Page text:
Eylar Mountain is the most northern of the Diablo Range peaks that stand above 4,000 feet. It is also the fourth highest peak in Santa Clara County and is one of a group of five in the county that exceed an elevation of 4,000 feet. The others are Copernicus Peak, Mount Hamilton, Mount Isabel and Pyramid Rock, all located ten to twelve miles southwest of Eylar Mountain and situated within a few miles proximity to one another.
Eylar Mountain summit looking to the southwest
Burned area near summit of Eylar Mountain
A fire road leads directly to the summit where an abandoned, two-story wooden tower still stands. There is also a cement platform or foundation north of the tower. The ground surrounding the tower is littered with worn, weathered lengths of wood and cement blocks and a few small outcroppings of rock. The USGS Eylar Mountain Quadrangle indicates a benchmark which the author of this page was unable to find. However, survey stakes were found north of the tower. One assumes the benchmark is hidden beneath the detritus scattered about or one of many cow-patties in abundance here. Small trees obscure the view-lines but with nominal impact. Because of its height advantage, Eylar Mountain commands a sweeping and far-reaching view in all directions. The entire expanse of Valpe Ridge and the summit of Mount Lewis are viewed directly to the west. Cedar Mountain Ridge occupies the north view. Eight miles to the southwest, Mount Day and Black Mountain stand guard over isolated Alameda Creek Valley. Continuing southwest, the Burnt Hills appear as a chain of furrowed hills and canyons carpeted with dark green and dense chaparral thickets. Further due south, the wide expanse of San Antonio Valley spreads-out like a picturesque diorama. To those with eagle vision, Mount Stakes is visible in the distant southeast, while much closer and directly due east stand Mount Boardman and Mount Boardman North. Mount Oso is easily identified farther east as its summit has a cluster of white communication buildings perched on top.
Summit of Eylar Mountain. Old farming equipment near summit of Eylar Mountain
"Hell of a Country"
William Brewer writing of the view and lands seen from Mount Oso says: "We tied up our mules and climbed the ridge. It was steep and long, but the summit was gained. We found the mountain to be 3,400 feet high. The view was magnificent. Back of the treeless hills that lie along the San Joaquin plain, there rises a labyrinth of ridges, furrowed and separated by deep canyons. These ridges rise 3,200 to 4,000 feet high, with scattered trees over them, sometimes, but not often, with some chaparral. This region is twenty-five to thirty miles wide and extends far to the southwest—I know not how far, but perhaps two hundred miles. It is almost a terra-incognita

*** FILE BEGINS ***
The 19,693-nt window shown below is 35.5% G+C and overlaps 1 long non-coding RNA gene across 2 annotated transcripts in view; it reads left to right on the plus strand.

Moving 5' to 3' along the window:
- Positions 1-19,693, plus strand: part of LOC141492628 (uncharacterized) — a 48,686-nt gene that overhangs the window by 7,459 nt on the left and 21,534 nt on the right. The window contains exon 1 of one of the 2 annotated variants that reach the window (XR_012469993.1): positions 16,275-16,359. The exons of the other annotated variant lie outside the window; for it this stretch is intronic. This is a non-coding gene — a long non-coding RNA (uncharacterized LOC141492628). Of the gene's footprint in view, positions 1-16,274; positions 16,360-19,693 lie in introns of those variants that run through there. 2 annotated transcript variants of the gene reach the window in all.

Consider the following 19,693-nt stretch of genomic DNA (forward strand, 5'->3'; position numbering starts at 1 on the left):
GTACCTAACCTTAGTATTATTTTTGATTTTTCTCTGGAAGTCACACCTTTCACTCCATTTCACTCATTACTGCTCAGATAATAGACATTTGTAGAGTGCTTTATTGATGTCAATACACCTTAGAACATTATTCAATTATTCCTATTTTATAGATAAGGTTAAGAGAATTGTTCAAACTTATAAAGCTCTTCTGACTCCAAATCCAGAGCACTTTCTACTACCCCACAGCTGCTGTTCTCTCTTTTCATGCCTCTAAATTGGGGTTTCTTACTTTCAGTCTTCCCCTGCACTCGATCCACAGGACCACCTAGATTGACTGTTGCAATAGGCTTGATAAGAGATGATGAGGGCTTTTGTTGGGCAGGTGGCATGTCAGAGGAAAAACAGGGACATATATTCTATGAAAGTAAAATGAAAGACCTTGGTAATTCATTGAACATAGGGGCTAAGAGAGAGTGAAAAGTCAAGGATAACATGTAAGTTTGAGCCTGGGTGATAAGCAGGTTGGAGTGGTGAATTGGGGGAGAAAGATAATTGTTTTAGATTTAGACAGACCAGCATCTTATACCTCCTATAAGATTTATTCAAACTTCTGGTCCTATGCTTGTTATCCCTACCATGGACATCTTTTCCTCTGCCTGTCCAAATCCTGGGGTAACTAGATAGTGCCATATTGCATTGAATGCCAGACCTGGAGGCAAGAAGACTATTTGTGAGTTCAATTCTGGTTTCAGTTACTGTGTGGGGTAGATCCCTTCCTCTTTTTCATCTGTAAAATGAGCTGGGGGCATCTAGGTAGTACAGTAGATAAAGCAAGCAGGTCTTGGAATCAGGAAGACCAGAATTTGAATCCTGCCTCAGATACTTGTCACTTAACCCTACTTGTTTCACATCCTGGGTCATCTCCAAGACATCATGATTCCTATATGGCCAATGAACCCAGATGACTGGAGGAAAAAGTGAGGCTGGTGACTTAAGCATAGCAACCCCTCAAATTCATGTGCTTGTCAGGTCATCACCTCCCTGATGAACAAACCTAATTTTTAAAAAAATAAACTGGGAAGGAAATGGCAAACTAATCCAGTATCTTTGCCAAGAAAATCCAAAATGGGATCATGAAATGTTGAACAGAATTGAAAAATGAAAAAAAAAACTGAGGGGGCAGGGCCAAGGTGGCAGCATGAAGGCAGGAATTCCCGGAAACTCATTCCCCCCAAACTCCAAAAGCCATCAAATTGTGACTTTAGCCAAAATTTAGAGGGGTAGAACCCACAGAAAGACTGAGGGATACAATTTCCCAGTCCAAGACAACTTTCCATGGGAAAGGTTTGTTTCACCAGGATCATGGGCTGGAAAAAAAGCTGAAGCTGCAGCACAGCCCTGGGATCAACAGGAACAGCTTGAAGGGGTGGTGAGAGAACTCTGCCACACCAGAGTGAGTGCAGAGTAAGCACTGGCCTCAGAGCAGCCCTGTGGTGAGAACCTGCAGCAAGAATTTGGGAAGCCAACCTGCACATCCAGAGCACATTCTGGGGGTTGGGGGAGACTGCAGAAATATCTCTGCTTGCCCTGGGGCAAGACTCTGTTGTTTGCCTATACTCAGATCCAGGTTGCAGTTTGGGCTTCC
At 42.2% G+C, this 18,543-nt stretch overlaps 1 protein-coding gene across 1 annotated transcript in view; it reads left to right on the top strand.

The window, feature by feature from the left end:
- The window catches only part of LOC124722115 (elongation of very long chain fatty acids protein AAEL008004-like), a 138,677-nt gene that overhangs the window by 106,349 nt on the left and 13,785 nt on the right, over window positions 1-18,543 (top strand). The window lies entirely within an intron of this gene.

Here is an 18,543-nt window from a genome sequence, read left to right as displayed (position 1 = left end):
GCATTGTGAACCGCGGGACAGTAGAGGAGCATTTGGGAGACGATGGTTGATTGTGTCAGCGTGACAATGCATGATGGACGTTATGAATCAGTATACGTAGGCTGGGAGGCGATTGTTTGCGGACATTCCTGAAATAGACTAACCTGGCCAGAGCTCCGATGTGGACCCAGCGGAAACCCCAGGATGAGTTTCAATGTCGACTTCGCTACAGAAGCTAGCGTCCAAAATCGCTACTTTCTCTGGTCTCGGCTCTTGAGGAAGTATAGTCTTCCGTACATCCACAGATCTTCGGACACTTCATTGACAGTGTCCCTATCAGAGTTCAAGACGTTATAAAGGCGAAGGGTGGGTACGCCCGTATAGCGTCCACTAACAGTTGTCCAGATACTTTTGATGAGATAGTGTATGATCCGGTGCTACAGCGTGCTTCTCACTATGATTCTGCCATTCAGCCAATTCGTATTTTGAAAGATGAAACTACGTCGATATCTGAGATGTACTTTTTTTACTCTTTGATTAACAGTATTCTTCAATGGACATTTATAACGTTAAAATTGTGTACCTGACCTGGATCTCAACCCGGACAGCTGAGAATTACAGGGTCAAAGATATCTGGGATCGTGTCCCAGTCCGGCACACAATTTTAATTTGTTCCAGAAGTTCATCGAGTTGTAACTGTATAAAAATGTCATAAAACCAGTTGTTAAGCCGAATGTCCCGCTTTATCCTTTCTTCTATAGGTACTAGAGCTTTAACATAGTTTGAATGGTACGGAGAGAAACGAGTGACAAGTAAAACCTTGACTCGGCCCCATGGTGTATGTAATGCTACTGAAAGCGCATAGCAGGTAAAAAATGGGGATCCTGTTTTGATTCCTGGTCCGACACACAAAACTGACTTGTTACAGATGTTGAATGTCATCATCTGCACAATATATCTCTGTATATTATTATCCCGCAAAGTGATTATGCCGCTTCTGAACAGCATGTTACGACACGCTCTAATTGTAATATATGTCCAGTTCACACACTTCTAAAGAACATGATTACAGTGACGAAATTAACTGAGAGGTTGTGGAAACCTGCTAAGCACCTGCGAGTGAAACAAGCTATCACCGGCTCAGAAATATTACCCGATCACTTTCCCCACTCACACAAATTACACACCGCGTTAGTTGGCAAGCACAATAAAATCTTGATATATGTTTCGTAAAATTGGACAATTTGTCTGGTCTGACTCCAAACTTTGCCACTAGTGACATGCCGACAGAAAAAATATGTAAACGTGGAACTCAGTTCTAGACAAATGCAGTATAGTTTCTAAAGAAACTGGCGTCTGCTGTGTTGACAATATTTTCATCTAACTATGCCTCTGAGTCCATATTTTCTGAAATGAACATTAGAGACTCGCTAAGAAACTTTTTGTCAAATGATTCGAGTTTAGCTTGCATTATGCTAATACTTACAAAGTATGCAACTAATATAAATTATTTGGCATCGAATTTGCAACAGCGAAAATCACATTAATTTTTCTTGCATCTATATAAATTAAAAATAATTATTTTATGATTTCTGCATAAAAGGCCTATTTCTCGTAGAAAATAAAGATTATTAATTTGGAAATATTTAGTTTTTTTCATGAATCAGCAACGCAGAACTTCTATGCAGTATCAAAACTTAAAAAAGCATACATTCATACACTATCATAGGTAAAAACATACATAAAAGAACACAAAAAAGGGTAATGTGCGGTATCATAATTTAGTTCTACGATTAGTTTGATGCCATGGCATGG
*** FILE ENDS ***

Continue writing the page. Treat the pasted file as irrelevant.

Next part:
. No map represents it, no explorers touch it; a few hunters know something of it, and all unite in giving it a hard name. Two different ones, one a companion of old Grizzly Adams, have described it to us as ‘a hell of a country,’ and so far as our observations go they were not far from correct. We got into the margin of it on the west last summer, from the San Jose Valley, and were now peeping into it from the east." [William Brewer, Up and Down California in 1860-1864: The Journal of William H. Brewer. (University of California Press, Berkeley 1966, 1974) pgs. 283-284.
The Burnt Hills Sign en route to Eylar Mountain
Use the driving directions below to reach the parking area south of Turner Gulch. On the west side of Mines Road the slopes have been bulldozed partly clear of brush and trees. Walk to the most northern edge of this area and crawl under the fence that has a small yellow sign indicating buried electrical cable. Go straight up the slope staying north of a gulley. In approximately 50 yards you should find “The Swath” a graded fire break that climbs the steep slope. It connects less than one mile above to a ranching road. Turn right following it northwest. Views begin to open up in all directions as you gain in ridgeline elevation. Pass through patches of forest mixed with an understory of Manzanita and other chaparral shrubs. You will soon pass through two gates. The first encloses land owned by N3 Cattle Company. The second indicates land owned by Biel Property, Inc. Approximately one mile further, Mount Eylar’s summit comes into view. An old viewing tower stands upon it so the route is obvious. You’ll be amazed at the views that surround you.
Gate en route to Eylar Mountain Gate en route to Eylar Mountain
William H. Brewer 1879. William Brewer & Field Party of 1864
Although the trailhead to Eylar Mountain can be accessed by traveling north on San Antonio Road from Mount Hamilton, as well by traveling west on Del Puerte Road off Interstate 5, travel from Livermore provides the quickest route. Exit I-580 eastbound or westbound in Livermore at North Livermore Avenue. Head south and proceed through town (North Livermore Avenue will become South Livermore Avenue in town). Approximately 1.5 miles outside of downtown Livermore turn right at Mines Road. Continue southeast on Mines Road. At mile 20, you’ll pass the designated Alameda & Santa Clara County border crossing. You’ll soon see a cattle corral on the west side of Mines Road and then you will cross the mile 21 marker. Park your vehicle on the east side of Mines Road at the dirt pullout north of Turner Gulch. There is a mailbox just before Turner Gulch Road with the address numbers 54200, which can be see with Google Map's street view. Here is a google link showing where to park
At the time of this writing, Eylar Mountain is private property. To hike here legally, you will need permission from the landowners.
Camping is available nearby at Del Valle Reservoir in Livermore.
External LinksEylar Mountain Statistics
List of Santa Clara County Peaks
Online version of Eylar Mountains USGS Quadrangle
Another online version of Eylar Mountain USGS Quadrangle
Bob Burd's Trip Report